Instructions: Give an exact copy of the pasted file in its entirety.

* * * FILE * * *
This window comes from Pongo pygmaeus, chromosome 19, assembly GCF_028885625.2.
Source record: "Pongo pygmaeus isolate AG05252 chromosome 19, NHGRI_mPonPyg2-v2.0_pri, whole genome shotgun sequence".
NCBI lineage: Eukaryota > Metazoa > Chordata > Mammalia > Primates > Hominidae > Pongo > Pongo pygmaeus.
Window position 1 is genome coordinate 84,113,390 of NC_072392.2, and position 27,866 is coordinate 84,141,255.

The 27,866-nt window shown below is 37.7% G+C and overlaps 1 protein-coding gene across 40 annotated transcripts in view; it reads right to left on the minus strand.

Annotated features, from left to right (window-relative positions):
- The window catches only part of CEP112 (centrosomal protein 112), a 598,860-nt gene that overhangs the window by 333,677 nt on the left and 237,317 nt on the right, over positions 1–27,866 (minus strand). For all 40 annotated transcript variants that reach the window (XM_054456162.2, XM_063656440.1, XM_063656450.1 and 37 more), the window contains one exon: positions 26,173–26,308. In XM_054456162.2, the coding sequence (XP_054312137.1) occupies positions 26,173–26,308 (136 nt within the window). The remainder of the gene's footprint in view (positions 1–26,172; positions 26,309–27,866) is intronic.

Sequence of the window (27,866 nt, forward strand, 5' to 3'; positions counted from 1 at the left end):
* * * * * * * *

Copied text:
This window comes from Pongo pygmaeus, chromosome 19, assembly GCF_028885625.2.
Source record: "Pongo pygmaeus isolate AG05252 chromosome 19, NHGRI_mPonPyg2-v2.0_pri, whole genome shotgun sequence".
NCBI lineage: Eukaryota > Metazoa > Chordata > Mammalia > Primates > Hominidae > Pongo > Pongo pygmaeus.
Window position 1 is genome coordinate 84,113,390 of NC_072392.2, and position 27,866 is coordinate 84,141,255.

The 27,866-nt window shown below is 37.7% G+C and overlaps 1 protein-coding gene across 40 annotated transcripts in view; it reads right to left on the minus strand.

Annotated features, from left to right (window-relative positions):
- The window catches only part of CEP112 (centrosomal protein 112), a 598,860-nt gene that overhangs the window by 333,677 nt on the left and 237,317 nt on the right, over positions 1–27,866 (minus strand). For all 40 annotated transcript variants that reach the window (XM_054456162.2, XM_063656440.1, XM_063656450.1 and 37 more), the window contains one exon: positions 26,173–26,308. In XM_054456162.2, the coding sequence (XP_054312137.1) occupies positions 26,173–26,308 (136 nt within the window). The remainder of the gene's footprint in view (positions 1–26,172; positions 26,309–27,866) is intronic.

Sequence of the window (27,866 nt, forward strand, 5' to 3'; positions counted from 1 at the left end):